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NASA looking at flying astronauts on first Space Launch System mission

Astronauts may launch on the first flight of NASA's Space Launch System (SLS), pending a NASA study. (NASA/Robert Markowitz)
February 15, 2017

— NASA is looking at flying astronauts on the first launch of its next-generation heavy-lift rocket, a mission that could possibly send a crew to orbit the moon about the same time as the 50th anniversary of Apollo 11, the first lunar landing, in 2019, according to the agency's acting chief in a memo sent on Wednesday (Feb. 15).

Exploration Mission-1 (EM-1), as it is currently manifested, would see the first flight of NASA's Space Launch System (SLS) fly in late 2018 with an uncrewed Orion capsule on a journey to orbit the moon. The first crewed mission would then follow sometime in the 2021 to 2023 timeframe.

"It is imperative to the mission of this agency that we are successful in safely and effectively executing both the SLS and Orion programs," wrote Robert Lightfoot, NASA acting administrator, in an email to employees, sharing what he told the vehicles' suppliers at a conference on Wednesday. "Related to that, I have asked Bill Gerstenmaier [associate administrator for the human exploration and operations] to initiate a study to assess the feasibility of adding a crew to Exploration Mission-1, the first integrated flight of SLS and Orion."

Artist's rendering NASA's Space Launch System (SLS). (NASA)

Such a plan, if adopted, would require NASA to accelerate its work to build and test the 322-foot-tall (98-meter) SLS rocket and complete the Orion crew spacecraft, which flew on an uncrewed test flight into Earth orbit in 2014 without a full life support system, crew seats and flight controls.

"I know the challenges associated with such a proposition, like reviewing the technical feasibility, additional resources needed and clearly the extra work would require a different launch date," said Lightfoot. "That said, I also want to hear about the opportunities it could present to accelerate the effort of the first crewed flight."

Lockheed Martin, NASA's lead contractor for Orion, said it would support NASA in studying the feasibility of launching a crew on Exploration Mission-1.

"We'll look at accelerating remaining crew system designs, as well as potential technical and schedule challenges and how to mitigate them," said Allison Miller, Lockheed Martin spokesperson.

The idea comes as a new administration, led by President Donald Trump, is reportedly debating the direction it wants NASA to adopt going forward, either continuing on the SLS path begun under Barack Obama or turning to commercial launch providers to offer less expensive means of sending U.S. astronauts into space.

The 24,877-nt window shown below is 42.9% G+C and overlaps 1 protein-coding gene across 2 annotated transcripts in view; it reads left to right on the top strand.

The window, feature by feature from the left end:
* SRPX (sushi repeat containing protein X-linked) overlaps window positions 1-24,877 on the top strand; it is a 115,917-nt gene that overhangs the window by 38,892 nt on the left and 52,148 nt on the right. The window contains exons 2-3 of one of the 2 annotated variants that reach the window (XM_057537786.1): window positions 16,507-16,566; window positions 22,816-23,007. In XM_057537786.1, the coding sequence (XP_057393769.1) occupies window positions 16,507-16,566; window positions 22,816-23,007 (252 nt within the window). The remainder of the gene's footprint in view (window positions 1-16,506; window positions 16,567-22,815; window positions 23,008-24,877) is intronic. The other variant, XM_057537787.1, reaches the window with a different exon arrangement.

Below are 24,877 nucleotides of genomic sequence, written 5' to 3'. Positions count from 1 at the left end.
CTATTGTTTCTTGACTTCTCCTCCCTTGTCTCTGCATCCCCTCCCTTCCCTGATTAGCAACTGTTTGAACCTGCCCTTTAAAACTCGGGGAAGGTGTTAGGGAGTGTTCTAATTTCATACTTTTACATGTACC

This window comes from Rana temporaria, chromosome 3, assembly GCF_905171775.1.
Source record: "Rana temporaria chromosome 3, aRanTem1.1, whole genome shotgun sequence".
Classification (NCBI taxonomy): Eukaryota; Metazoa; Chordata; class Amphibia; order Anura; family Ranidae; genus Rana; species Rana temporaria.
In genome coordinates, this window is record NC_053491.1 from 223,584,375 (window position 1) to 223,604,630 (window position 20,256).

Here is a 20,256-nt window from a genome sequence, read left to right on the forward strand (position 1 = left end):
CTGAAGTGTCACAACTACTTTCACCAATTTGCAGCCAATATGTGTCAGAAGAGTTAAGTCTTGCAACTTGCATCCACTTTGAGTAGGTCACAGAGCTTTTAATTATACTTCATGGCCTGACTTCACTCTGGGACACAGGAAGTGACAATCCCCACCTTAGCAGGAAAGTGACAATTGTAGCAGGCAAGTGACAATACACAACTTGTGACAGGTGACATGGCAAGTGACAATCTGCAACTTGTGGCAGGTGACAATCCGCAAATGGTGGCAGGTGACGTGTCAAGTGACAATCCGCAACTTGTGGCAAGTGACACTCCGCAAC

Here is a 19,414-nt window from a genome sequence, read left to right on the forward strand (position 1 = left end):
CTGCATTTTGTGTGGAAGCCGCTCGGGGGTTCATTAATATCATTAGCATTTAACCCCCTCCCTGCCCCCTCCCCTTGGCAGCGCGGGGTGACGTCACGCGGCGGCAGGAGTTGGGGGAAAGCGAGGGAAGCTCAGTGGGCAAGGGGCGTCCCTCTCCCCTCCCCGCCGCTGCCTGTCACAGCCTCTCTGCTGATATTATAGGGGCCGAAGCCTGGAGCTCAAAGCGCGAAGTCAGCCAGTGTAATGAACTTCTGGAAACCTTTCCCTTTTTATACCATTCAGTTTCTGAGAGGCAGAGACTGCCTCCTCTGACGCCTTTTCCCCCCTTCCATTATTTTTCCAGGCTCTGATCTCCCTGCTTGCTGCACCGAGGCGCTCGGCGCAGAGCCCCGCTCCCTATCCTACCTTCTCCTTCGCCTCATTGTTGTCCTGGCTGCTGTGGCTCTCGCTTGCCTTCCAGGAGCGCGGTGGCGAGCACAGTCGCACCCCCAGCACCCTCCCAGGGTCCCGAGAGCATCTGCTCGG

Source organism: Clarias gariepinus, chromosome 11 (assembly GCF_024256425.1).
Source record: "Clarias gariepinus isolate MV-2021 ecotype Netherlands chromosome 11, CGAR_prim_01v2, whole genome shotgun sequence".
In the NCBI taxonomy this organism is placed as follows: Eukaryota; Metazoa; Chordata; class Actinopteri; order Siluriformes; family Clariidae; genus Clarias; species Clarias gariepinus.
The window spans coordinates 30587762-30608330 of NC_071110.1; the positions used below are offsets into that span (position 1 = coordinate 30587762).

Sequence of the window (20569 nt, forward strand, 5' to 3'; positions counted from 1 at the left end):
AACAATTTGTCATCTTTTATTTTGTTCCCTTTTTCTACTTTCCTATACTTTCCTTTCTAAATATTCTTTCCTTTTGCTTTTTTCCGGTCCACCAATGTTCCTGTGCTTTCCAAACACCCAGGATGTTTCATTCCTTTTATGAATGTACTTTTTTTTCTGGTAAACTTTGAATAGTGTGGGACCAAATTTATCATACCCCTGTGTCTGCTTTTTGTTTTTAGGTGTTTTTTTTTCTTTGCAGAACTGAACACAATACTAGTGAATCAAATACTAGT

"There has been a lot of speculation ... about NASA being pulled in two directions — what has come before and what we want to do now. At NASA, this is an 'and' proposition, not an 'or,'" said Lightfoot. "We must work with everyone to secure our leadership in space and we will."

Artist's rendering of NASA's Orion crew spacecraft. (NASA)

If approved, the crewed EM-1 mission would not mark the first time NASA astronauts have flown on the first launch of a new U.S. vehicle. The space shuttle lifted off for the first time in 1981 with a crew, but unlike the SLS, the reusable winged orbiter was not designed to fly without astronauts.

The space shuttle and SLS also differ in the sense that the latter has a launch escape system, whereas the earlier did not.

A decision to fly a crew on board EM-1 would also harken back to NASA's first mission that sent astronauts to orbit the moon in 1968. Originally planned as a crewed mission to Earth orbit, the Apollo 8 mission accelerated the United States' pursuit of the moon in a space race with the former Soviet Union. It marked the second crewed mission of the Apollo spacecraft and the first crewed launch of the Saturn V rocket, after two unmanned flights.

NASA is currently working toward launching astronauts to orbit Mars in the next two decades, but is planning to use cis-lunar space in the moon's vicinity as a proving ground for its spacecraft and deep space operations.

"This is indeed an exciting time for our agency," Lightfoot wrote to NASA's employees. "Your innovation and creative thinking will drive America's influence in the coming years and decades."

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